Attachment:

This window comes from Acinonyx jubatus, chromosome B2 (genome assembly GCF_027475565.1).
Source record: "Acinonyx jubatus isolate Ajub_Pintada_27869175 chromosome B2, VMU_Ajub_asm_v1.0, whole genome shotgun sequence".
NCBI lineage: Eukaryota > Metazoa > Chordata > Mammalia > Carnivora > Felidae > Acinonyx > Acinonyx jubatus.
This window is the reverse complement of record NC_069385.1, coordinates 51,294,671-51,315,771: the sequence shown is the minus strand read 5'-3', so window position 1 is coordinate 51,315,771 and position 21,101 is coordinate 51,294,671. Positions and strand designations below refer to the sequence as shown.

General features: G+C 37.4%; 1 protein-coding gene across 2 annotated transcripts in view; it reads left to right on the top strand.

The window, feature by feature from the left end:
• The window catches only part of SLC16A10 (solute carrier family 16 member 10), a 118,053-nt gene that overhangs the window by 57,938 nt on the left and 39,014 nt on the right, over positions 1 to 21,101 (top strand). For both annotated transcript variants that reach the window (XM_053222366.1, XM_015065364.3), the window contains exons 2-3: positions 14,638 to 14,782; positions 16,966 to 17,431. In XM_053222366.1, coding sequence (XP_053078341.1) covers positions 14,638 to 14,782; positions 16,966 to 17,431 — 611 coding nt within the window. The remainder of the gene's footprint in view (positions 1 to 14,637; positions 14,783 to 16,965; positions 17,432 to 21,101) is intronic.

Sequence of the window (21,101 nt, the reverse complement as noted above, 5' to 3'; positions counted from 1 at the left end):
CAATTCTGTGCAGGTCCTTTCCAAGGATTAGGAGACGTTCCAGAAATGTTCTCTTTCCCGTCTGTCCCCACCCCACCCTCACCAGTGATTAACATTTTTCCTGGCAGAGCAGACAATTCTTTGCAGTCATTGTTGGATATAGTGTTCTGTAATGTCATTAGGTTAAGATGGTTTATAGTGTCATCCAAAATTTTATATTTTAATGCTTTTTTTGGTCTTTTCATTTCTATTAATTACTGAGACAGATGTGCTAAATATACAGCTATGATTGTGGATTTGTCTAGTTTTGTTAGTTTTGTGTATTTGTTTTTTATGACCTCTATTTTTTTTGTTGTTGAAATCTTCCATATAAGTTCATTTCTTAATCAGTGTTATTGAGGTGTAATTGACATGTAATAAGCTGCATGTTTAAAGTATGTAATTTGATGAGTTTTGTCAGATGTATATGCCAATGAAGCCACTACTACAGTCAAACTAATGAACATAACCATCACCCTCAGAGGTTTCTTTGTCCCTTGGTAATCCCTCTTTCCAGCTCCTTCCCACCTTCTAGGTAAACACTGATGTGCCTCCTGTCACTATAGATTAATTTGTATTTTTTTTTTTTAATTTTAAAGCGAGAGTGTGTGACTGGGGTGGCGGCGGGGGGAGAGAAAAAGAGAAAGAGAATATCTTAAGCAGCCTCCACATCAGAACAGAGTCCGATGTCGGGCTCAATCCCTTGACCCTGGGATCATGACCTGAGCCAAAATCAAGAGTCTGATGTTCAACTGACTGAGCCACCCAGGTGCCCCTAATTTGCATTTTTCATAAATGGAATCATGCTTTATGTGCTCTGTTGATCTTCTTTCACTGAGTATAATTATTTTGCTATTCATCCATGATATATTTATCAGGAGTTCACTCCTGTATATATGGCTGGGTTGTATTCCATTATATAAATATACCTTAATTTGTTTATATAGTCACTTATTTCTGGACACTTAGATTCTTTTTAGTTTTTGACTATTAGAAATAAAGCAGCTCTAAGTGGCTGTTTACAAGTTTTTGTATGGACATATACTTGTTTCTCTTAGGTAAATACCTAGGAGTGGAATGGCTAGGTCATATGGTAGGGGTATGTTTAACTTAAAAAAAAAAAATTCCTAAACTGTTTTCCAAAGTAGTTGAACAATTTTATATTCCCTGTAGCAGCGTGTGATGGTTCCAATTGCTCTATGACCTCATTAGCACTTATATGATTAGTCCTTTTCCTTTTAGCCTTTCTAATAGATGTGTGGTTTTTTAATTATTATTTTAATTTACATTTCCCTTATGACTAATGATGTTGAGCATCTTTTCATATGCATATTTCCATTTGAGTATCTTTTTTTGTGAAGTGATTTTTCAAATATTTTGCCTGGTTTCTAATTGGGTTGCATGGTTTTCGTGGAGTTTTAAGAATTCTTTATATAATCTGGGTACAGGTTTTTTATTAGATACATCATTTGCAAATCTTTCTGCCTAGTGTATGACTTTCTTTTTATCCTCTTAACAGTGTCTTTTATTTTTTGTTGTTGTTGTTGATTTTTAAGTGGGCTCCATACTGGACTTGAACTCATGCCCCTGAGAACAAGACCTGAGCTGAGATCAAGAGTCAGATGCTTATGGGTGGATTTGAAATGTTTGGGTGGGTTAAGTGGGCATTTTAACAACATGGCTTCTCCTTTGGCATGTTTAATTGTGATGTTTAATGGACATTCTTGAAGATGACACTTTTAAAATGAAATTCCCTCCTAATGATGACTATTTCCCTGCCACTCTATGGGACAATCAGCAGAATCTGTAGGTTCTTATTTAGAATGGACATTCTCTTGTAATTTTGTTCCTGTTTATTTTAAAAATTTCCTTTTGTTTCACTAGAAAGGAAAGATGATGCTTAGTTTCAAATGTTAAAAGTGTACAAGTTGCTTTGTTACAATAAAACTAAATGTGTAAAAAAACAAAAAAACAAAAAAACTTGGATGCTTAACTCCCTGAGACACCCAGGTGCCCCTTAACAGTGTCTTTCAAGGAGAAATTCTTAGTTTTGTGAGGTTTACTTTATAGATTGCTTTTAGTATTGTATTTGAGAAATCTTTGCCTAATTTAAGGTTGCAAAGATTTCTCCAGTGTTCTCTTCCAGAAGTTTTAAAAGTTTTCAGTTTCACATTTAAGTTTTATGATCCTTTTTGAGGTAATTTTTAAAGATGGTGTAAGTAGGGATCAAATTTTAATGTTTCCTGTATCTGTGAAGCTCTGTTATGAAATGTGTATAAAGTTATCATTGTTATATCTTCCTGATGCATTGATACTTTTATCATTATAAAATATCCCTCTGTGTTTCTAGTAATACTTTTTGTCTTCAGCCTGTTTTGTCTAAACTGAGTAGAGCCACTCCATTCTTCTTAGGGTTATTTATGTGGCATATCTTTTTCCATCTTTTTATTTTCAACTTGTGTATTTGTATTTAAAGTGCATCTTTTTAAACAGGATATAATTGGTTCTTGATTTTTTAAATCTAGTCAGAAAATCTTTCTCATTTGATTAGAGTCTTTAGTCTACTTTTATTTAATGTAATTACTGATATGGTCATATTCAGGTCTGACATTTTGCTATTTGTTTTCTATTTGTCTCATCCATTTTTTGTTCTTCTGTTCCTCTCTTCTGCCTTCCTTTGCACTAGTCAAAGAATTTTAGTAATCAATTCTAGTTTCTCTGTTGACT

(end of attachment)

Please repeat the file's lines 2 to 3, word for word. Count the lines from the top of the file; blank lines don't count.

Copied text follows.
Source record: "Acinonyx jubatus isolate Ajub_Pintada_27869175 chromosome B2, VMU_Ajub_asm_v1.0, whole genome shotgun sequence".
NCBI lineage: Eukaryota > Metazoa > Chordata > Mammalia > Carnivora > Felidae > Acinonyx > Acinonyx jubatus.